|Title:||Starting Small, Thinking Big|
|Publication:||MW2002: Museums and the Web 2002|
This paper discusses the problems of getting started in web publishing for those of us who have collection information which we wish to share but have limited resources. It presents the practical aspects from a collection documentation point of view, slotting in the relevant technical language and web jargon. It is based on the experience of the Tasmanian Museum and Art Gallery (TMAG), the smallest of Australia's state museums and unique amongst them in that it is a combined art, social history and natural history museum, and includes Tasmania's state herbarium. We regard ourselves as small because in the museum collection world our individual collections are small. Our problems and solutions are nearer those of the small museum than the large. We use volunteers for data entry, we think twice before expending $500 and we have an obligation (by Act of Parliament) to provide information to our public. At the other end we need to comply with government and discipline metadata standards, and are part of Australia's national collection projects including Australian Museums On Line (AMOL), Australian Virtual Herbarium (AVH) and the burgeoning consolidated access to Australia's biological collections with the working title OZCAM.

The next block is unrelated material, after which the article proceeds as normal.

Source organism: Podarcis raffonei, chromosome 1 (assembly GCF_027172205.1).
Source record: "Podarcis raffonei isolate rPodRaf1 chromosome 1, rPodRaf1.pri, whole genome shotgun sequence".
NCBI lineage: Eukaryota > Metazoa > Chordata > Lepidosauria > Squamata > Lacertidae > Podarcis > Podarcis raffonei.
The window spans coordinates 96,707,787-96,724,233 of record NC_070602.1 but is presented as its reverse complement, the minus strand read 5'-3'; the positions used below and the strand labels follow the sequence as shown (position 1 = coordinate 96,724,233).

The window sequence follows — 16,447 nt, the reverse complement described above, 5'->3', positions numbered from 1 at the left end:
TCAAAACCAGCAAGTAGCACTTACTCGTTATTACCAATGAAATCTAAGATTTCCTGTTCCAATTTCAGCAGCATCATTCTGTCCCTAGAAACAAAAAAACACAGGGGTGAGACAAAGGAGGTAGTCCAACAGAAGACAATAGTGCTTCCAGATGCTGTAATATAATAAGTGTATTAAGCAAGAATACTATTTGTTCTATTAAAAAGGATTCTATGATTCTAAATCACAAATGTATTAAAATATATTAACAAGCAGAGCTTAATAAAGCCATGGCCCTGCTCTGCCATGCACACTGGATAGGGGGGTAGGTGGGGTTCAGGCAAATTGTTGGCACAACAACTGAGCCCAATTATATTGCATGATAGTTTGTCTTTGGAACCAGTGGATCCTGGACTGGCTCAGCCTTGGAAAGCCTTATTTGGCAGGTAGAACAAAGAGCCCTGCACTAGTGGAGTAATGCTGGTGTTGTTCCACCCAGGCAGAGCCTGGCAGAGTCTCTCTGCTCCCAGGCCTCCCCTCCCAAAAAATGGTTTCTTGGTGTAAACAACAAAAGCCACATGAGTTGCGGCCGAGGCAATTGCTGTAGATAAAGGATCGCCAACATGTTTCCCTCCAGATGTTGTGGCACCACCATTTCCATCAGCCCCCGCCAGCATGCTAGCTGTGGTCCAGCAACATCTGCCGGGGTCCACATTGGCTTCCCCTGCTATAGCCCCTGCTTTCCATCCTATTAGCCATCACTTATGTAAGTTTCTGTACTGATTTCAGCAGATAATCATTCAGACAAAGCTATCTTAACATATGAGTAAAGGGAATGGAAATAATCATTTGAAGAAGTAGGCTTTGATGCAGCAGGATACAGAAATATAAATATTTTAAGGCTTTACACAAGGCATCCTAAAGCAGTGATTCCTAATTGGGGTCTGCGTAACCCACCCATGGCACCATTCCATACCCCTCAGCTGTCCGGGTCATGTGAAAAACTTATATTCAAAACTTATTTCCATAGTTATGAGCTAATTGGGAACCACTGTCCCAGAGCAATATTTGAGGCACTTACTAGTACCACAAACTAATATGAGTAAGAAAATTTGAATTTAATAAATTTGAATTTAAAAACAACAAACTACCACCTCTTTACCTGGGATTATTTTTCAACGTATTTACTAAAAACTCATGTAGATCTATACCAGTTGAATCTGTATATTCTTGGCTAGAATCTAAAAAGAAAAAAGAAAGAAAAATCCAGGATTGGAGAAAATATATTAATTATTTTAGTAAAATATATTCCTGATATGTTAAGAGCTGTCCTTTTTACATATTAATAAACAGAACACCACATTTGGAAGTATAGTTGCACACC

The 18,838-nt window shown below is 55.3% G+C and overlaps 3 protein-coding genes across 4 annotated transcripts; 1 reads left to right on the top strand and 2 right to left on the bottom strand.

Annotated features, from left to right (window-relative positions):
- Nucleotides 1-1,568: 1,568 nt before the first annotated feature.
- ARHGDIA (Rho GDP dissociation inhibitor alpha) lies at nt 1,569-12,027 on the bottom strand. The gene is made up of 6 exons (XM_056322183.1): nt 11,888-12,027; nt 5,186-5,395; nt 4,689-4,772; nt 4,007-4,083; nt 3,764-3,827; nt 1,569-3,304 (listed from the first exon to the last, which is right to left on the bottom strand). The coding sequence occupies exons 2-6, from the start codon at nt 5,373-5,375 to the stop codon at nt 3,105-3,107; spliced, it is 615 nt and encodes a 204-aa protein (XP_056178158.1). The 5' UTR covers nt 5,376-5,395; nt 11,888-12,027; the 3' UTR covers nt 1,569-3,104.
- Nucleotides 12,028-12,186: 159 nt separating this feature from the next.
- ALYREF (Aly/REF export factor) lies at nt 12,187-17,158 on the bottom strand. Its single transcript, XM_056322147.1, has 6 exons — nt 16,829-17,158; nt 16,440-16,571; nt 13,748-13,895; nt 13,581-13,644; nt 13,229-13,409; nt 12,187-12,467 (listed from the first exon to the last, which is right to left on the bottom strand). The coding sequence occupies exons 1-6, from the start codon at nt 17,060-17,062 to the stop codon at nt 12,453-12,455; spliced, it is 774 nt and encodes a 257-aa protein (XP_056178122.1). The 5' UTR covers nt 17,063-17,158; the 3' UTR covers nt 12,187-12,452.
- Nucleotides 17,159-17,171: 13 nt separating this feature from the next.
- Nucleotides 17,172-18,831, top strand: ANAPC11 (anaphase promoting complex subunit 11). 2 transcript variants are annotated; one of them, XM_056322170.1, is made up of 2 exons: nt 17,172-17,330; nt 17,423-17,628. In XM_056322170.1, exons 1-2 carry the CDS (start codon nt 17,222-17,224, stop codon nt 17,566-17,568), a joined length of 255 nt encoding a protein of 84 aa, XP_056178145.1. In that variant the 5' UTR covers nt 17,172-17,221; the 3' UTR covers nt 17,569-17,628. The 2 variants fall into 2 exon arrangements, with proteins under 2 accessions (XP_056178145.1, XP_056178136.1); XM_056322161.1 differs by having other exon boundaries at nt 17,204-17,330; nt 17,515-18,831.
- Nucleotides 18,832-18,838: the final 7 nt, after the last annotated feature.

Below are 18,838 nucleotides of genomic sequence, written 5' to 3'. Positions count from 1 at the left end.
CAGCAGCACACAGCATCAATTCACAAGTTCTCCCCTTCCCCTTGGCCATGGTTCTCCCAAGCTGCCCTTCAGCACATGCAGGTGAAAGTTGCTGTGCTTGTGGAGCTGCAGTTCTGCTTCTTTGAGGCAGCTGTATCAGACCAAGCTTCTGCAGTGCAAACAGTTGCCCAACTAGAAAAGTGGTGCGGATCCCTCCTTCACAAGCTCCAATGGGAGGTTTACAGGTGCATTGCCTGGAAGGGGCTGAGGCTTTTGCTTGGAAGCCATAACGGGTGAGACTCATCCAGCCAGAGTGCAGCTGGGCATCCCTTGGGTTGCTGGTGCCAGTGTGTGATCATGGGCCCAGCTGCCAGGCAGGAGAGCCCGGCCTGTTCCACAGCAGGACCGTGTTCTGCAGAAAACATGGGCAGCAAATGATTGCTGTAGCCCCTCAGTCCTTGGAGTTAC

This paper covers the practicalities of developing collection databases then publishing and maintaining the information on the web using limited resources. It considers first, the two ends of the process, getting the information organised into a database and maintaining it on the web. Secondly, it considers the technological questions in between. Specifically, it uses the cross-platform, application FileMaker Pro as an example of a readily available database package that small museums can use to produce a whole solution or as a stepping stone to greater things.